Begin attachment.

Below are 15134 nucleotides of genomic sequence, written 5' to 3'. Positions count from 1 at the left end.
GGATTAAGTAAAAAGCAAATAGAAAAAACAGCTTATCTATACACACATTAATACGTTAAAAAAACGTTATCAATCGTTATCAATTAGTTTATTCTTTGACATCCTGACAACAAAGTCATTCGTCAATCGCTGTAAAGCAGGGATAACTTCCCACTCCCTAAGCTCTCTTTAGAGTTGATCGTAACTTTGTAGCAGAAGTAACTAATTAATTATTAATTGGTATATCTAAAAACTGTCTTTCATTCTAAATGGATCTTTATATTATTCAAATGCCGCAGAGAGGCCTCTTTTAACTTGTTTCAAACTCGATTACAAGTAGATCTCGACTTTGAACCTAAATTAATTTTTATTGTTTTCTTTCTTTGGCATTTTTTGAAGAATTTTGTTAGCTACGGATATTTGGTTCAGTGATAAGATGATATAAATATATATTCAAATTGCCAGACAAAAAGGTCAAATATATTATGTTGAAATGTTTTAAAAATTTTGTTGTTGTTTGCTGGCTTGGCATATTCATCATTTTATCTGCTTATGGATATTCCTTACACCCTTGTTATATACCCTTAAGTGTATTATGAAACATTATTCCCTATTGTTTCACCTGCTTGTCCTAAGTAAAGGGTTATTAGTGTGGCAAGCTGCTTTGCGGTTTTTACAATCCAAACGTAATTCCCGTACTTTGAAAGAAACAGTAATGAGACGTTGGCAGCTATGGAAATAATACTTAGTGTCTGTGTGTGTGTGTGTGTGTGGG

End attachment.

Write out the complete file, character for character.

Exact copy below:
Below are 15134 nucleotides of genomic sequence, written 5' to 3'. Positions count from 1 at the left end.
GGATTAAGTAAAAAGCAAATAGAAAAAACAGCTTATCTATACACACATTAATACGTTAAAAAAACGTTATCAATCGTTATCAATTAGTTTATTCTTTGACATCCTGACAACAAAGTCATTCGTCAATCGCTGTAAAGCAGGGATAACTTCCCACTCCCTAAGCTCTCTTTAGAGTTGATCGTAACTTTGTAGCAGAAGTAACTAATTAATTATTAATTGGTATATCTAAAAACTGTCTTTCATTCTAAATGGATCTTTATATTATTCAAATGCCGCAGAGAGGCCTCTTTTAACTTGTTTCAAACTCGATTACAAGTAGATCTCGACTTTGAACCTAAATTAATTTTTATTGTTTTCTTTCTTTGGCATTTTTTGAAGAATTTTGTTAGCTACGGATATTTGGTTCAGTGATAAGATGATATAAATATATATTCAAATTGCCAGACAAAAAGGTCAAATATATTATGTTGAAATGTTTTAAAAATTTTGTTGTTGTTTGCTGGCTTGGCATATTCATCATTTTATCTGCTTATGGATATTCCTTACACCCTTGTTATATACCCTTAAGTGTATTATGAAACATTATTCCCTATTGTTTCACCTGCTTGTCCTAAGTAAAGGGTTATTAGTGTGGCAAGCTGCTTTGCGGTTTTTACAATCCAAACGTAATTCCCGTACTTTGAAAGAAACAGTAATGAGACGTTGGCAGCTATGGAAATAATACTTAGTGTCTGTGTGTGTGTGTGTGTGTGGG